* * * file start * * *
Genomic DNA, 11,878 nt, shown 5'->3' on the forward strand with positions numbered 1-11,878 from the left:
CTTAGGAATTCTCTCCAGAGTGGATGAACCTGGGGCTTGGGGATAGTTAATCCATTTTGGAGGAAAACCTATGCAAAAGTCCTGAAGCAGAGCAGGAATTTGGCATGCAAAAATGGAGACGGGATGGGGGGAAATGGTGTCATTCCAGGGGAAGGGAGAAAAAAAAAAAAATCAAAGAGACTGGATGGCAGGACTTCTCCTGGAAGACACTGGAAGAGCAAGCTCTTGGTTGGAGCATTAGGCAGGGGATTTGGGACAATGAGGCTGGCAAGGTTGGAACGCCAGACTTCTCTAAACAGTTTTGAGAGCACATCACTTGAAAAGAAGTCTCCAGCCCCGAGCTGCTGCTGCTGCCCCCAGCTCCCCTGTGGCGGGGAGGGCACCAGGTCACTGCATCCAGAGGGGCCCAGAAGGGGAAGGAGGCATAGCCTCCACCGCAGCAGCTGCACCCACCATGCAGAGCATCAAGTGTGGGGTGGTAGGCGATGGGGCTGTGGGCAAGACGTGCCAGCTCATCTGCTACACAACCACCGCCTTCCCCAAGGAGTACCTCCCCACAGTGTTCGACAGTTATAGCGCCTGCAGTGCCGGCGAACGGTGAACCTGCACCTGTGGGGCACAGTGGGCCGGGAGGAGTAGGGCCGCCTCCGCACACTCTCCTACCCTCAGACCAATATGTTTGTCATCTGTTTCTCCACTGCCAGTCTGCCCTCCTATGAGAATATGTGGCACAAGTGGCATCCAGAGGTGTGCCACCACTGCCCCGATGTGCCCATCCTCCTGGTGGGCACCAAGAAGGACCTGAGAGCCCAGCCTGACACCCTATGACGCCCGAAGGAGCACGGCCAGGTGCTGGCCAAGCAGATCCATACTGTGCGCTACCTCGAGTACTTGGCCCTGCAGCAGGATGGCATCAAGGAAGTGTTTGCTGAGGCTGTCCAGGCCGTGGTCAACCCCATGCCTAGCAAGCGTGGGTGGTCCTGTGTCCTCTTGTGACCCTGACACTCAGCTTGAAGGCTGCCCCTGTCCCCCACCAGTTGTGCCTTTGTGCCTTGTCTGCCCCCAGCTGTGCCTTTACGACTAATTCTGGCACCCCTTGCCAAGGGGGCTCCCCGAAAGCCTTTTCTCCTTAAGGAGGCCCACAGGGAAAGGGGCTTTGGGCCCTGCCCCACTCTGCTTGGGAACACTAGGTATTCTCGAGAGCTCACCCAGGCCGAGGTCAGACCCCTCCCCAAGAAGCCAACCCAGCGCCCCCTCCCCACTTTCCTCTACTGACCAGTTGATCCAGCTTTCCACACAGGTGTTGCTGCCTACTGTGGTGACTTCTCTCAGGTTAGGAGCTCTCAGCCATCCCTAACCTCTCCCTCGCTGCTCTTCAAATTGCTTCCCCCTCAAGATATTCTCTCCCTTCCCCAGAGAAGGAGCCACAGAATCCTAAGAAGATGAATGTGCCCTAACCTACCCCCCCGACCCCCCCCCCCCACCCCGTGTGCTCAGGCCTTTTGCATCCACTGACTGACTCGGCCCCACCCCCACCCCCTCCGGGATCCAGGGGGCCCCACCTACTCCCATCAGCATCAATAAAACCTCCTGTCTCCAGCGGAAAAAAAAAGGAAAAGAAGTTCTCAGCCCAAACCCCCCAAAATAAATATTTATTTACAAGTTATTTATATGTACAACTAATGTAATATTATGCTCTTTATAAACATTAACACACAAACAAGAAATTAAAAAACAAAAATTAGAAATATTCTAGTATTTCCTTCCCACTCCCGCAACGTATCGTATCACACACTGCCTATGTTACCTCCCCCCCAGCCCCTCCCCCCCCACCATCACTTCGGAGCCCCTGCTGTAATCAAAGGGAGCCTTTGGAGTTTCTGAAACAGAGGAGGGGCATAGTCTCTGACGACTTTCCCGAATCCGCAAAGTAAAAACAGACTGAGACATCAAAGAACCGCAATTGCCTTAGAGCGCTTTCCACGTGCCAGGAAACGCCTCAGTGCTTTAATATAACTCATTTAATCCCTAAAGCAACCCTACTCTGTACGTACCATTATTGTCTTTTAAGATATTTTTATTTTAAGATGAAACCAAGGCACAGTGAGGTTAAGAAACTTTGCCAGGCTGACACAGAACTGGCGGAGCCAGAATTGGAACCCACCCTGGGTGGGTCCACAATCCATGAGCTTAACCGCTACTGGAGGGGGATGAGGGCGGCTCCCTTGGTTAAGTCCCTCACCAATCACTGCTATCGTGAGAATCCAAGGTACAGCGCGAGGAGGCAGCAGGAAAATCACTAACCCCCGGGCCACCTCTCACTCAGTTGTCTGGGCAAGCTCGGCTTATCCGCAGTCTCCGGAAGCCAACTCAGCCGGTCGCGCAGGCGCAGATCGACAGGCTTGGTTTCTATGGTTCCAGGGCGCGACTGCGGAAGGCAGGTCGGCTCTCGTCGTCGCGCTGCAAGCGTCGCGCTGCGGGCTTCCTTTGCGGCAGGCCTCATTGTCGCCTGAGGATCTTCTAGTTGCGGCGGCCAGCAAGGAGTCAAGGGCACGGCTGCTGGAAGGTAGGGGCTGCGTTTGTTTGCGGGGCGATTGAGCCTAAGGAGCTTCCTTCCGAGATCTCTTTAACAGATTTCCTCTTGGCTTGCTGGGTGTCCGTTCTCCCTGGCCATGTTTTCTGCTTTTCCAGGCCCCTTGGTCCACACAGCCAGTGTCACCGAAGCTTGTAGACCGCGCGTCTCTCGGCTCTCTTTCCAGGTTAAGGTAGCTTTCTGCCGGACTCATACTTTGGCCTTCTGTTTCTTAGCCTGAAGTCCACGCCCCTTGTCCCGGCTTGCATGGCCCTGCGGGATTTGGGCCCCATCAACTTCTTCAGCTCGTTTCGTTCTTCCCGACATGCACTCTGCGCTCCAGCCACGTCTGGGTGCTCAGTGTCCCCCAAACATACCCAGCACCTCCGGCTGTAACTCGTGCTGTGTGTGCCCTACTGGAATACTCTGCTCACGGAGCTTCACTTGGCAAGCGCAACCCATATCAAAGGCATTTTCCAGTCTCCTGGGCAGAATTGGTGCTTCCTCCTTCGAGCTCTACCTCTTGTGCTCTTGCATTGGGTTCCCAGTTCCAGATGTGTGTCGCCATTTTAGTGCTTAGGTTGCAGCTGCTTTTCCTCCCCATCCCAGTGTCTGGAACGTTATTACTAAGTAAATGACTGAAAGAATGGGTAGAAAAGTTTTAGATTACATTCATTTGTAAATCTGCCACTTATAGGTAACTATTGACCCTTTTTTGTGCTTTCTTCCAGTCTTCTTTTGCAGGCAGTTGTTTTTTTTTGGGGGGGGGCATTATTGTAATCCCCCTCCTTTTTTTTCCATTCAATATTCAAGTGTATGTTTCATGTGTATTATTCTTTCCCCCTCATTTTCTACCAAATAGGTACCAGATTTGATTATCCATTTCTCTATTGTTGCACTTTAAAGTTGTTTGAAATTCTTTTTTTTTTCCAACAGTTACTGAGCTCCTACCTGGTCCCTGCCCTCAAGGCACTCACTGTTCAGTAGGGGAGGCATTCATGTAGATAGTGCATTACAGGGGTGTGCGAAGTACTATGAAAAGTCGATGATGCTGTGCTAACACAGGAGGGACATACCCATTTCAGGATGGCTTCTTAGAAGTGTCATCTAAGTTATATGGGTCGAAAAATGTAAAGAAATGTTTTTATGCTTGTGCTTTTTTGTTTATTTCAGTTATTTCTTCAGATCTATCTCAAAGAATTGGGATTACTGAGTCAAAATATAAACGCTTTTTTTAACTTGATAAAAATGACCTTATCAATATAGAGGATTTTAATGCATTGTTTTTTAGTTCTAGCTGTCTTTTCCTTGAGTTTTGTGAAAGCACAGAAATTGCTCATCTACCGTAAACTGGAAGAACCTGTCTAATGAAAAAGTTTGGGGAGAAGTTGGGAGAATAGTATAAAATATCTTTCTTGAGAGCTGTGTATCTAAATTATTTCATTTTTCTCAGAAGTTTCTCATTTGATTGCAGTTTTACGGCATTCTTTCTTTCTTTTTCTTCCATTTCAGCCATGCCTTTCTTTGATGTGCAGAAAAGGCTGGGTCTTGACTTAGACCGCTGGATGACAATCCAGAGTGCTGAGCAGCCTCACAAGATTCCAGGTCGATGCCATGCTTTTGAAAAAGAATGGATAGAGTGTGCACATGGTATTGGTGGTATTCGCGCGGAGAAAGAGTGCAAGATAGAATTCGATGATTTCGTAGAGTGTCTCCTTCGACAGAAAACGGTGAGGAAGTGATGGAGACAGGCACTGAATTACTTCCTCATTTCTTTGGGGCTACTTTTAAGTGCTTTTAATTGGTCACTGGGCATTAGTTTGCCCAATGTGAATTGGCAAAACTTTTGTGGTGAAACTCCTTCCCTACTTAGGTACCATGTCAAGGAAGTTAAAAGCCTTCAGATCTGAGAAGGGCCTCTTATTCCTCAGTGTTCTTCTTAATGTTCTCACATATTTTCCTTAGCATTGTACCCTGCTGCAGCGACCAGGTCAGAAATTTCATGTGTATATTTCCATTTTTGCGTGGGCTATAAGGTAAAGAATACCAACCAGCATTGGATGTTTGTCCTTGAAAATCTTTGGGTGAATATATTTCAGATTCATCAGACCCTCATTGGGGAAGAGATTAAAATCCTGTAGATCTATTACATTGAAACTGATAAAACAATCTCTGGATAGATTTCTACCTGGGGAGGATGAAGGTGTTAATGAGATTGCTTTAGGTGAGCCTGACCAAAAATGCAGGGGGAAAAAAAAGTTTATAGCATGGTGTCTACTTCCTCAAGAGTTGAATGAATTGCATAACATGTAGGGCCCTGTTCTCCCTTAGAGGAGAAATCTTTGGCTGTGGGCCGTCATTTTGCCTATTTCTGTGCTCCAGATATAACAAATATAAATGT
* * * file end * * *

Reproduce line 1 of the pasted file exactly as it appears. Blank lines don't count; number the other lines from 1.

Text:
Genomic DNA, 11,878 nt, shown 5'->3' on the forward strand with positions numbered 1-11,878 from the left: